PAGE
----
Image credit: ESA
Even though it hasn’t reached its final operating orbit, the European Space Agency’s Mars Express has delivered some amazing images of the surface of Mars. This featured image shows a portion of the Martian Grand Canyon, called Valles Marineris, from two perspectives. It’s the first image to show the surface of Mars with such high resolution, in colour, and in 3D. Although it has so far failed to make contact with Beagle 2, the spacecraft will have several more opportunities when the lander goes into a special communications mode where it attempts to communicate constantly throughout the Martian day.
ESA’s Mars Express, successfully inserted into orbit around Mars on 25 December 2003, is about to reach its final operating orbit above the poles of the Red Planet. The scientific investigation has just started and the first results already look very promising, as this first close-up image shows.
Although the seven scientific instruments on board Mars Express are still undergoing a thorough calibration phase, they have already started collecting amazing results. The first high-resolution images and spectra of Mars have already been acquired.
This first spectacular stereoscopic colour picture was taken on 14 January 2004 by ESA?s Mars Express satellite from 275 km above the surface of Mars by the High Resolution Stereo Camera (HRSC). This image is available on the ESA Portal at: http://mars.esa.int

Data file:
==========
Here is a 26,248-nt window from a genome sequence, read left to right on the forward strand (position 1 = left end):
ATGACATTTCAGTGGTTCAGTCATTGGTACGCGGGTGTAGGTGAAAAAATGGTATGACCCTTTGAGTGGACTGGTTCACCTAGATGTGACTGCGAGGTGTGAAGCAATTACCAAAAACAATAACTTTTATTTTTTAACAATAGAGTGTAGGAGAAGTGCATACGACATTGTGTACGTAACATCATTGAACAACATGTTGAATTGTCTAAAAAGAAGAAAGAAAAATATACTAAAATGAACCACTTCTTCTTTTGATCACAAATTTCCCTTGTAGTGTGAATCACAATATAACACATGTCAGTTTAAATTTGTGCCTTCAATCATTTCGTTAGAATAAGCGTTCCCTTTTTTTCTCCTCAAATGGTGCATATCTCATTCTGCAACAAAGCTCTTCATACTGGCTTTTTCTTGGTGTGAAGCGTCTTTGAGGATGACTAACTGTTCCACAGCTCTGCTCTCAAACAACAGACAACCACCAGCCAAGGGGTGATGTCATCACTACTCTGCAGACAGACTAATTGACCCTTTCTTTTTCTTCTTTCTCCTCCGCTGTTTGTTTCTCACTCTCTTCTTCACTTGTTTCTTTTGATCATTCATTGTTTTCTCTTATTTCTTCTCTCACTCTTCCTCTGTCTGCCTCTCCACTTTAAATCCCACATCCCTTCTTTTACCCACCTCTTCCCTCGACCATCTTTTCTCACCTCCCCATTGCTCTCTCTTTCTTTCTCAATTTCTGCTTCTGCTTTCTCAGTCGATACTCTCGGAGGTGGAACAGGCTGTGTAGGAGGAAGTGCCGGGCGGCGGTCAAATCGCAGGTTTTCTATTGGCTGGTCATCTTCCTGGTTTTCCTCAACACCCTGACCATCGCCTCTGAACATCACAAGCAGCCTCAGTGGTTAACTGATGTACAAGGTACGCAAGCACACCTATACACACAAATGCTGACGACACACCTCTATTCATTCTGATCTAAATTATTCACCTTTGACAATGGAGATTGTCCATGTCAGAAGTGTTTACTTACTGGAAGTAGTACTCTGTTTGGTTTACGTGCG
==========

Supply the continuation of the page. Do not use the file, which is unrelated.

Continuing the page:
The picture shows a portion of a 1700 km long and 65 km wide swath which was taken in south-north direction across the Grand Canyon of Mars (Valles Marineris). It is the first image of this size that shows the surface of Mars in high resolution (12 metres per pixel), in colour, and in 3D. The total area of the image on the Martian surface (top left corner) corresponds to 120 000 km?. The lower part of the picture shows the same region in perspective view as if seen from a low-flying aircraft. This perspective view was generated on a computer from the original image data. One looks at a landscape which has been predominantly shaped by the erosional action of water. Millions of cubic kilometres of rock have been removed, and the surface features seen now such as mountain ranges, valleys, and mesas, have been formed.
The HRSC is just one of the instruments to have collected exciting data. To learn more about the very promising beginning to ESA’s scientific exploration of Mars, media representatives are invited to attend a press conference on Friday, 23 January 2004, at 11:00 CET at ESA?s Space Operations Centre in Darmstadt, Germany, and in video-conference with the other ESA centres.
There, under the auspices of ESA Council Chair, Germany’s Minister for Education and Research, Mrs Edelgard Bulmahn, ESA’s Director of the Scientific Programme, Prof. David Southwood and the Principal Investigators of all instruments on board Mars Express will present the first data and preliminary results.
Also a spectacular, three-dimensional video sequence, featuring famous landmarks on the surface of Mars ‘as seen through European eyes’ will be unveiled for the first time on Friday 23 January .
Original Source: ESA News Release